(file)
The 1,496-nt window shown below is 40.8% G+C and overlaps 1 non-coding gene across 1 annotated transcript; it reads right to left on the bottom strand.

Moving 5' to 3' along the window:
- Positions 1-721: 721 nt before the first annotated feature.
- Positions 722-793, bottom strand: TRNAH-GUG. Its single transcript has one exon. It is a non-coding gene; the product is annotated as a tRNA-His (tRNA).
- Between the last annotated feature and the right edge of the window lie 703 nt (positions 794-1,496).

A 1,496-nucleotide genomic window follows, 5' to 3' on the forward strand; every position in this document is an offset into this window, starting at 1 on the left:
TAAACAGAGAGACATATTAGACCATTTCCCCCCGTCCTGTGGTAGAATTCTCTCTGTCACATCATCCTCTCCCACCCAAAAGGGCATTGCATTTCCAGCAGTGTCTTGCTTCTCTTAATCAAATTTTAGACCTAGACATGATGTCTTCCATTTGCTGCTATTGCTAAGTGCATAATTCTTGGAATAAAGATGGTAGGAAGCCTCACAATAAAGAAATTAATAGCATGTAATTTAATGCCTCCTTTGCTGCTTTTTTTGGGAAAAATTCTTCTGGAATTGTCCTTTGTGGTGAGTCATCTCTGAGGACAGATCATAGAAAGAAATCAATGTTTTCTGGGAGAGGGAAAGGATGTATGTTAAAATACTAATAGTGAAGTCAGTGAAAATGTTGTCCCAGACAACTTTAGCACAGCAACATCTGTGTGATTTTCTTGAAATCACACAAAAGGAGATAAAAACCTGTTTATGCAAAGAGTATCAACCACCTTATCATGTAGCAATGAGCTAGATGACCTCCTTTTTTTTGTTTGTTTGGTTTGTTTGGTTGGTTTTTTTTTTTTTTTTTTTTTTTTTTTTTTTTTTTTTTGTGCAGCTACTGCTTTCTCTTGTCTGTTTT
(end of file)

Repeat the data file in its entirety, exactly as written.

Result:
The 1,496-nt window shown below is 40.8% G+C and overlaps 1 non-coding gene across 1 annotated transcript; it reads right to left on the bottom strand.

Moving 5' to 3' along the window:
- Positions 1-721: 721 nt before the first annotated feature.
- Positions 722-793, bottom strand: TRNAH-GUG. Its single transcript has one exon. It is a non-coding gene; the product is annotated as a tRNA-His (tRNA).
- Between the last annotated feature and the right edge of the window lie 703 nt (positions 794-1,496).

A 1,496-nucleotide genomic window follows, 5' to 3' on the forward strand; every position in this document is an offset into this window, starting at 1 on the left:
TAAACAGAGAGACATATTAGACCATTTCCCCCCGTCCTGTGGTAGAATTCTCTCTGTCACATCATCCTCTCCCACCCAAAAGGGCATTGCATTTCCAGCAGTGTCTTGCTTCTCTTAATCAAATTTTAGACCTAGACATGATGTCTTCCATTTGCTGCTATTGCTAAGTGCATAATTCTTGGAATAAAGATGGTAGGAAGCCTCACAATAAAGAAATTAATAGCATGTAATTTAATGCCTCCTTTGCTGCTTTTTTTGGGAAAAATTCTTCTGGAATTGTCCTTTGTGGTGAGTCATCTCTGAGGACAGATCATAGAAAGAAATCAATGTTTTCTGGGAGAGGGAAAGGATGTATGTTAAAATACTAATAGTGAAGTCAGTGAAAATGTTGTCCCAGACAACTTTAGCACAGCAACATCTGTGTGATTTTCTTGAAATCACACAAAAGGAGATAAAAACCTGTTTATGCAAAGAGTATCAACCACCTTATCATGTAGCAATGAGCTAGATGACCTCCTTTTTTTTGTTTGTTTGGTTTGTTTGGTTGGTTTTTTTTTTTTTTTTTTTTTTTTTTTTTTTTTTTTTTGTGCAGCTACTGCTTTCTCTTGTCTGTTTT